As a fellow Black Star photographer living in another part of the country, I only had the pleasure of personally meeting him in the Black Star office in New York one time, in the 1970’s.

He was a fine gentleman and one I’ve always held in great respect.

Charles and Black Star photographer Flip Shulke will long be remembered for their civil rights coverage.
Doug Wilson
— Doug Wilson

4. March 15, 2010
8:25 pm

Gorgeous, disturbing photographs.
"Common thugs” shouldn’t be manhandled, either.
— Curiosa

5. March 16, 2010
12:03 am

Thank you, Mr. Moore, for being at the “wrong place” at the right time. And for seeing what you saw —- to help us see. Perhaps we will make it right yet.
Jodie Nolan

6. March 16, 2010
12:09 am
I don’t really remember meeting Charles Moore but I felt the wonderful weight of his work. It helped change the direction of American history at the right time. I once worked on a HBO documentary in the early part of the 1990’s about the civil rights movement in Alabama. Certain moments were recreated to be mixed in with actual footage of what had happened. It was as if the decisive moments that Charles Moore and his fellow photographers captured in those terrible days were brought to life once more. Mr. Moore lived a life where he managed to deliver photographs that held great meaning and at the end of the day — accomplished something of great worth. My best regards go to him and to his family. Eli Reed
— Eli Reed

7. March 16, 2010
12:30 am

He shot with film. I wonder what images he could have shot with digital. A brave man who made a difference
— Strider

8. March 16, 2010
12:35 am
I first had the privilege of meeting Charles Moore when he gave a presentation to my high school class. This was the first of many meetings that culminated in my making (along with my father) a documentary about Mr. Moore.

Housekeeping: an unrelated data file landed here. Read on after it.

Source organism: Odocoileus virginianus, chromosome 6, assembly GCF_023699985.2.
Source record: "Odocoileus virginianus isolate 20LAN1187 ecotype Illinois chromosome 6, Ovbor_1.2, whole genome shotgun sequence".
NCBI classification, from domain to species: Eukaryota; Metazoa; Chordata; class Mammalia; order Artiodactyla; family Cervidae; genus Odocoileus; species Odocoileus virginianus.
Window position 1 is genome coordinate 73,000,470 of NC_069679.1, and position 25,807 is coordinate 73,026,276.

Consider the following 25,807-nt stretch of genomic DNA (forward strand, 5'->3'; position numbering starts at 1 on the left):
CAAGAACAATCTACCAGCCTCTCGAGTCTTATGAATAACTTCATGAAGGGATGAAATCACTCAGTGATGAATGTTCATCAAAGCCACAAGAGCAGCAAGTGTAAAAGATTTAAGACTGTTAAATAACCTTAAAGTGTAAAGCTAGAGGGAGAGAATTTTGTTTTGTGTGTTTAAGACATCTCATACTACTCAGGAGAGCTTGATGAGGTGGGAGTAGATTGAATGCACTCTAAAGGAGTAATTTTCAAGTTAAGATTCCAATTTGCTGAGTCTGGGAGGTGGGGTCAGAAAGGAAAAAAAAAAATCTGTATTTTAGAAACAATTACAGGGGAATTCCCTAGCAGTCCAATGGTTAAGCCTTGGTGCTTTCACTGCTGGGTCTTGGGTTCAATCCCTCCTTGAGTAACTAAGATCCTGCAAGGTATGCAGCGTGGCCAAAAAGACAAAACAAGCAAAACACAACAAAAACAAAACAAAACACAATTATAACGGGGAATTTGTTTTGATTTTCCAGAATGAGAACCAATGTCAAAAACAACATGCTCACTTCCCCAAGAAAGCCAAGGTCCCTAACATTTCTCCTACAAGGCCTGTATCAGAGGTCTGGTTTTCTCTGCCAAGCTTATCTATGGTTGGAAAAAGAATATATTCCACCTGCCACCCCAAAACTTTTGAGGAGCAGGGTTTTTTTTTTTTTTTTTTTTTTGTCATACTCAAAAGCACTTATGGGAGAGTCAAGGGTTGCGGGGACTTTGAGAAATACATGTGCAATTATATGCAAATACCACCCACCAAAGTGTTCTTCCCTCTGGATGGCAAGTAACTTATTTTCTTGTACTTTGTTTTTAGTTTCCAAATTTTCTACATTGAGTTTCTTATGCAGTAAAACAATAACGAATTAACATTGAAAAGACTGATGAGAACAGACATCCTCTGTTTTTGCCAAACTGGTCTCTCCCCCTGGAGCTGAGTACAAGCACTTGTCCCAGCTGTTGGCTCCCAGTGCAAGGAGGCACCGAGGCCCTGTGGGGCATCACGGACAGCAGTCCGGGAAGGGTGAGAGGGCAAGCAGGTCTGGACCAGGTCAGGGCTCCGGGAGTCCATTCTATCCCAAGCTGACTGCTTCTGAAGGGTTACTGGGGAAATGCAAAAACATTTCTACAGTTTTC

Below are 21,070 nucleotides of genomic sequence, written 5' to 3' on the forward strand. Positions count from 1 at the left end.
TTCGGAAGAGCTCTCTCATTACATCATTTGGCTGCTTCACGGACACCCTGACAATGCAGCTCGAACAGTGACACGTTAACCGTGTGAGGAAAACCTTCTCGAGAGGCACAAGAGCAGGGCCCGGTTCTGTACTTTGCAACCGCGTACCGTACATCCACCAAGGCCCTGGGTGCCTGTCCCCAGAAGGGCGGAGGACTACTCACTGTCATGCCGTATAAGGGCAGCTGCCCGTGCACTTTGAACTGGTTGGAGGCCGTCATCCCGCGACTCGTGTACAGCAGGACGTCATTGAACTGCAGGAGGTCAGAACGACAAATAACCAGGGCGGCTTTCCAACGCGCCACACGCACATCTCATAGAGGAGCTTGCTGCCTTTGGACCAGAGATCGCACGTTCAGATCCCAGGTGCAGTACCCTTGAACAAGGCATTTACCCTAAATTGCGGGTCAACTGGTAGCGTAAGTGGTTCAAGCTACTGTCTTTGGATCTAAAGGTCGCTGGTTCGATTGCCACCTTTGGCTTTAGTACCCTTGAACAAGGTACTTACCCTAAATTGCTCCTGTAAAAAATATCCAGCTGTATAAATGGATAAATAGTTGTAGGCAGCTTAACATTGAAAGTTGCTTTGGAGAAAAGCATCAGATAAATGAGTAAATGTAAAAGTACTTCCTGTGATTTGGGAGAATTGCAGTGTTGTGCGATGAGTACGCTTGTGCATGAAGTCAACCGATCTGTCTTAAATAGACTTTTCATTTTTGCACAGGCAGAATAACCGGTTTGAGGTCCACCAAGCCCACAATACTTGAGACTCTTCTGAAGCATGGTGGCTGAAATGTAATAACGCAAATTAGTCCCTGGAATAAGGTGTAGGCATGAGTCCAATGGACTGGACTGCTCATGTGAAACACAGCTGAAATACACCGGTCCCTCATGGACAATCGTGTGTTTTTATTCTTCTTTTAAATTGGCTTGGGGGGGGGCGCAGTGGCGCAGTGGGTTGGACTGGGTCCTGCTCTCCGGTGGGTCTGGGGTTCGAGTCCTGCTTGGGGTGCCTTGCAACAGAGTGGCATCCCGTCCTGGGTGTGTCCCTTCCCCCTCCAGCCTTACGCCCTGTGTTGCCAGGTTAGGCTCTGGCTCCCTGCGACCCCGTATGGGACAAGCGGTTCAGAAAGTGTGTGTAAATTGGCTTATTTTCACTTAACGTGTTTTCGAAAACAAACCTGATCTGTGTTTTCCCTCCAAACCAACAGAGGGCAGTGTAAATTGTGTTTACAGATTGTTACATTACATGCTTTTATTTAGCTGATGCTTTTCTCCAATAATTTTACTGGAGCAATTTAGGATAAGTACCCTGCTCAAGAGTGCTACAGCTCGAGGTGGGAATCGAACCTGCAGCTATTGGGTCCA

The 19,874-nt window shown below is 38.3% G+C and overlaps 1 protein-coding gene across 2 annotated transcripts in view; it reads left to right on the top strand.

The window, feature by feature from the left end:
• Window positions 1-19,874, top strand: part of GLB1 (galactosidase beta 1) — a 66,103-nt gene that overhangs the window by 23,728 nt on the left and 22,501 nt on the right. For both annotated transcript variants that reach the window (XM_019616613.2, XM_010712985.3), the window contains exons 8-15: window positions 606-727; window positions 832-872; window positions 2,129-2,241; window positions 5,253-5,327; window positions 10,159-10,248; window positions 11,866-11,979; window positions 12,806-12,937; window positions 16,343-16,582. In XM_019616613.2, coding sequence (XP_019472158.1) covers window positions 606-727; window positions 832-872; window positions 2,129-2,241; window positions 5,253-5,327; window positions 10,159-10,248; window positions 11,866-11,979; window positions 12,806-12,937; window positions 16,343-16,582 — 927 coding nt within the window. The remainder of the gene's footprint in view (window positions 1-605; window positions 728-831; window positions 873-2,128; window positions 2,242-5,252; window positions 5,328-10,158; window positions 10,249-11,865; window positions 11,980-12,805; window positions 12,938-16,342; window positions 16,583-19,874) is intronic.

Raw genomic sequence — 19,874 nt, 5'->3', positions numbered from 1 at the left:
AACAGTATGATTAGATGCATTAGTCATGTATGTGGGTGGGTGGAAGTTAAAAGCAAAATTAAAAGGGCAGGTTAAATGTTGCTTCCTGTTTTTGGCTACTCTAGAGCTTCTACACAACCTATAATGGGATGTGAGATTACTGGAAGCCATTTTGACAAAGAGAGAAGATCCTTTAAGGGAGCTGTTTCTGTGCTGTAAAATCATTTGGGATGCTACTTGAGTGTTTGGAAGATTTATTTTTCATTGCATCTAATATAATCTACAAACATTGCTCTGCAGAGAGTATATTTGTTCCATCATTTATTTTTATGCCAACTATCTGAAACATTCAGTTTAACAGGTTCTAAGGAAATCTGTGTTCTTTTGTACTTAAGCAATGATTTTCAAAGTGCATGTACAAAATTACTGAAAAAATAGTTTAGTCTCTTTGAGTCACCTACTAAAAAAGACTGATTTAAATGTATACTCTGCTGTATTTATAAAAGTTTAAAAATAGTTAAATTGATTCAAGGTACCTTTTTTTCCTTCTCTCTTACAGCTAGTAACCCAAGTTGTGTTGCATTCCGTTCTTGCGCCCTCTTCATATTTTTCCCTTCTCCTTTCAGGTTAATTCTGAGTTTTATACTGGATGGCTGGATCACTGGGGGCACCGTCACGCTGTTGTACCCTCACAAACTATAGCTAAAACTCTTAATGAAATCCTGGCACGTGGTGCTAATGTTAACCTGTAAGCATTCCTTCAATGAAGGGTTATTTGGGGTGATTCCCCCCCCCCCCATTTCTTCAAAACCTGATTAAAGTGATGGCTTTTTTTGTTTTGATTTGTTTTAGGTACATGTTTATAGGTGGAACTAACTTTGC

Moore’s presentation was a result of a program set up by Bill Strickland, a social entrepreneur (Bill Strickland Makes Change With a Slide Show), to bring artists into under resourced inner-city schools in Pittsburgh. I realized the potential for making a film when normally disruptive and disengaged students were captivated by Moore’s slide-show presentation and stayed after class to ask him questions.

Above all else, I was inspired by Moore’ convictions. I see Moore as someone for whom complacency was not an option. He saw something he thought was wrong and was moved to action, in his words, “I fought with my camera.” Through his work, Moore was an agent for social change.

After the film’s completion, I submitted it to numerous film festivals. The most meaningful for me was the Sidewalk Film Festival in Birmingham, Alabama. In the same historic location where 50 years earlier firefighters had turned their hoses on protesters, the film won Best Short Documentary and Moore who was in attendance received a standing ovation.
Charles Moore: I Fight With My Camera
— Daniel Love

9. March 16, 2010
2:04 am

He memorialized that time in history,he is a legend and should be repected and honored ,remembered
— Ted L

10. March 16, 2010
2:42 am

Not too long ago, I saw a bio on PBS of Mr. Moore. He was a pivotal figure in the civil rights movement, i learned from that. And his images represent a very powerful story of America’s advance toward true democracy.

I had an epiphany in Memphis a few years ago when I visited the Civil RIghts Museum at the motel where the Rev. Dr. Martin Luther King was killed, and after getting back to my hotel that night and calling up the Washington Post obit online, discovered that at that museum I’d just seen the fire-bombed Selma Freedom Riders’ bus to which Bobby Kennedy had sent my Uncle Jack Wolf as the lead investigator of a Justice Department team. I will never forget how surprised and proud I was. Here are some images of that museum.
-The Freedom Riders

— Peter Wolf